The next president may add to the PMA, or change its current form, but it won’t disappear. “It’s going to be a core element of any new administration,” Soloway said. “It has to be. Any administration that comes in will have to have a fairly substantial management agenda.”
Obama and McCain are both interested in increasing the transparency of government contracting, so much so that they co-sponsored a bill to mandate new measures making information more readily available.
However, some observers are wary about the matter. Soloway, whose group has long been cautious about the potential for overly aggressive oversight, said the candidates need to have “an awareness that the current environment of so-called investigative hearings and bayoneting the wounded is not going to help improve the process in the long run.”
In a comparison of Obama’s and McCain’s positions on a wide range of technology and acquisition policy issues, the Information Technology Association of America criticized both men for co-sponsoring transparency legislation, S.3077, introduced in the current Congress in June.
ITAA opposes the bill because it goes too far, said Phil Bond, the trade group’s president and CEO. The measure would require that agencies enter details about their contracts, including the actual pages from the contracts, purchase orders, task orders and other contracting documents, into a public database.
“We are completely supportive of transparency,” he said. “Taxpayers want and deserve transparency. We don’t think they want a train wreck.”
The legislation would require contractors to reveal proprietary information, according to ITAA’s reading of the bill, Bond said. “It was well intended, but poorly crafted,” he added.
The legislation could also potentially compromise national security, added Trey Hodgkins, vice president of federal government programs in ITAA’s public-sector group. If agencies are required to publish the full content of every contract, without regard for the sensitivity of the information, they could be making public information about the details of weapons, or the locations of facilities or other information valuable to the enemies of the United States, he said.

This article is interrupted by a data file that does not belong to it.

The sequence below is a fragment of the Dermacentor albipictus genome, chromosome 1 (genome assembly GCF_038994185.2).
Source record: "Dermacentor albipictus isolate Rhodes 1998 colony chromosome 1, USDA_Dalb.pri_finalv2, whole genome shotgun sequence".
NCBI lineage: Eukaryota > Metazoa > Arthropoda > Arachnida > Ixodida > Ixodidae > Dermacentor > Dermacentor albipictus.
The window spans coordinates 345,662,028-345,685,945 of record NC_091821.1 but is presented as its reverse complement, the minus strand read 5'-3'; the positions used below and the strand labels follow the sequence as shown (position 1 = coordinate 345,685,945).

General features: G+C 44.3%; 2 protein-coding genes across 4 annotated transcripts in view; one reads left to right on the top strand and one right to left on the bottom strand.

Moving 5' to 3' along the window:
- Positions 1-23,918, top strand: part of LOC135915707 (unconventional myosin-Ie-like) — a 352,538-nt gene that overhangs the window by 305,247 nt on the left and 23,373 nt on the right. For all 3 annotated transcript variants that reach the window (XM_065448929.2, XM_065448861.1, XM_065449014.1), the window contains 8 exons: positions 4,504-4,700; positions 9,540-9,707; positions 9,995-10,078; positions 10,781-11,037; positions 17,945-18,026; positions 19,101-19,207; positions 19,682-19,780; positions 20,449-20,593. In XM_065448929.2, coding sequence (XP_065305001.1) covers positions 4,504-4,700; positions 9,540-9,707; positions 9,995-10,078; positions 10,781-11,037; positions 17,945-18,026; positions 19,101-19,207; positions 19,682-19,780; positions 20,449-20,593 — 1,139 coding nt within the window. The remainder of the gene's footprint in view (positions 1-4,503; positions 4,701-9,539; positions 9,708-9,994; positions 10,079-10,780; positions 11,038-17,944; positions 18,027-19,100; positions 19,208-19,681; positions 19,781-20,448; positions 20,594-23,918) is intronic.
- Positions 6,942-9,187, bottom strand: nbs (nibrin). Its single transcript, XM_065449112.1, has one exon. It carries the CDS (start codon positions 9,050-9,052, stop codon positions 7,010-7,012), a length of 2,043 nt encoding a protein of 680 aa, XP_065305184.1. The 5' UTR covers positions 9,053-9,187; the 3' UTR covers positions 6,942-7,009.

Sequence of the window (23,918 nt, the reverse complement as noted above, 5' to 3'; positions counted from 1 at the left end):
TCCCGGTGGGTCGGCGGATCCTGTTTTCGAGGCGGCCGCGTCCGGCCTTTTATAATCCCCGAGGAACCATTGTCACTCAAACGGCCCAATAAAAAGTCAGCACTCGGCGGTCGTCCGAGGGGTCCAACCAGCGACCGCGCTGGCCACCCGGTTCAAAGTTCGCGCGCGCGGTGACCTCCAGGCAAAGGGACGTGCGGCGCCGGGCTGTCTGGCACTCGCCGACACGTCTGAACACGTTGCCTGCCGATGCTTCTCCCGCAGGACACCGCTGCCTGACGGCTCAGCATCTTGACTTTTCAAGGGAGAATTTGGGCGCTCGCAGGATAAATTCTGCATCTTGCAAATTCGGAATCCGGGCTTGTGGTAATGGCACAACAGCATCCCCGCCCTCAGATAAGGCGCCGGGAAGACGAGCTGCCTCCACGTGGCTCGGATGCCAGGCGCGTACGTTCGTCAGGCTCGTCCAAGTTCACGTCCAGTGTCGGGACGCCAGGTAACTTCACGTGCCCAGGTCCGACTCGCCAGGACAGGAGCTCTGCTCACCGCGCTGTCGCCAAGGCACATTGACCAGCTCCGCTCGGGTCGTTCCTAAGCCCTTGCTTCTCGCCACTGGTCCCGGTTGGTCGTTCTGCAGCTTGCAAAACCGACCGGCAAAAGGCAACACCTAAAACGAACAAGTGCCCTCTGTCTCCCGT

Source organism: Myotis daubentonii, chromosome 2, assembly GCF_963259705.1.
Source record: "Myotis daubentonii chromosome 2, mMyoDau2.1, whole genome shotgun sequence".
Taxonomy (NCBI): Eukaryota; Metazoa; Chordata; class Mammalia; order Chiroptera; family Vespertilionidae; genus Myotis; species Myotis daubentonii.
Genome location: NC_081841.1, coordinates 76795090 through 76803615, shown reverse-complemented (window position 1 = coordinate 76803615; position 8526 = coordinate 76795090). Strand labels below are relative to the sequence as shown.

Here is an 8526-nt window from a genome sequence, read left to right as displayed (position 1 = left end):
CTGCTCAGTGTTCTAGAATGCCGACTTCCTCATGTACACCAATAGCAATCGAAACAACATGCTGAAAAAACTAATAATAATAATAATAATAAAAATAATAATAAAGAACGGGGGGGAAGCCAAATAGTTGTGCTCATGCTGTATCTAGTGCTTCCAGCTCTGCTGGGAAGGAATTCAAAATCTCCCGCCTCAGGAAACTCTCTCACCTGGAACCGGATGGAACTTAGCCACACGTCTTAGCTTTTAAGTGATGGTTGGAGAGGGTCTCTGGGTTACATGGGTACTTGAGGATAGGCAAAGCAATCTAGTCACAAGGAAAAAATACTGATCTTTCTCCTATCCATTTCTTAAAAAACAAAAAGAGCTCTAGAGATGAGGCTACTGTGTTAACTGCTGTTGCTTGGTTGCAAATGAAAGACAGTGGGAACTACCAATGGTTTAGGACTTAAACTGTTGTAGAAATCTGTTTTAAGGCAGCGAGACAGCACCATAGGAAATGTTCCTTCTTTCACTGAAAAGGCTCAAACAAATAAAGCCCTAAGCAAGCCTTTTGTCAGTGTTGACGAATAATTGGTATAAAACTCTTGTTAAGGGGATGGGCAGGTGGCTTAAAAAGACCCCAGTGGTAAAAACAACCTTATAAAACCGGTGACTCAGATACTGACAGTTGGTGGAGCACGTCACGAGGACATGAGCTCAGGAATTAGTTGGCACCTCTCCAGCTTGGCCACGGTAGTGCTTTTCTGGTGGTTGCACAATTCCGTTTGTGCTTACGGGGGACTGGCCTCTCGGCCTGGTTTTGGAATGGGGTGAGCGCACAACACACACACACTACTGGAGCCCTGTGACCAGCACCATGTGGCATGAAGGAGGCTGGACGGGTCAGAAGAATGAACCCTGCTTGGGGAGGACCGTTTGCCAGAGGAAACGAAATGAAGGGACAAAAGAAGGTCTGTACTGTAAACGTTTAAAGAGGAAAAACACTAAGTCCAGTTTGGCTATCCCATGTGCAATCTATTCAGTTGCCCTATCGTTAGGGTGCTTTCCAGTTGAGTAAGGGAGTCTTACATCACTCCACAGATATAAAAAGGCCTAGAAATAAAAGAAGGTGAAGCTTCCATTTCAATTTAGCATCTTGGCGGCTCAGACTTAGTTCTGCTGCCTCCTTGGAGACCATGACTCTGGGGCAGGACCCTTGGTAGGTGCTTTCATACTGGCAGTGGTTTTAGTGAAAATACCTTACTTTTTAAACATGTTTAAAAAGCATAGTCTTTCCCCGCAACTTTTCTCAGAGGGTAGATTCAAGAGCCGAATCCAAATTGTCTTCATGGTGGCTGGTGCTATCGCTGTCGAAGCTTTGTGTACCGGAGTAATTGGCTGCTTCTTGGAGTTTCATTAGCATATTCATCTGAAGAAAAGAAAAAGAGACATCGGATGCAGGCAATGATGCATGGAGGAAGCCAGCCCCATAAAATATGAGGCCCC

Obama’s stance on the acquisition workforce, another area ITAA believes to be critically important, is unclear, Hodgkins said. While McCain has supported efforts to strengthen the workforce, Obama has little record to assess.
“If we rebuild the acquisition workforce, we think many issues being raised today concerning waste, fraud and abuse, those go away or are mitigated significantly because you’ve got the proper attention on those issues,” he said.
ITAA also evaluated the candidates’ use of technology in their campaigns, seeing that as an indicator of how aware they are of the potential uses for it in government. In general, Obama is using the Internet and Web 2.0 social networking tools more effectively than McCain, ITAA found.
“People entering public service today are using these capabilities in high school and college,” Hodgkins said. “They come into public service and they recognize immediately that government, first, isn’t using them, and second, doesn’t have a plan to develop use of these technologies.”
Obama speaks about his vision for technology on his campaign Web site.
Obama’s site states that the candidate “sees that technology offers the tools to create real change in America. Obama’s forward-thinking 21st century technology and innovation policy starts by recognizing that we need to connect all citizens with each other to engage them more fully and directly in solving the problems that face us.”
“In tandem with that goal, Barack Obama understands that we must use all available technologies and methods to open up the federal government, creating a new level of transparency to change the way business is conducted in Washington and giving Americans the chance to participate in government deliberations and decision-making in ways that were not possible only a few years ago,” the Web site states. n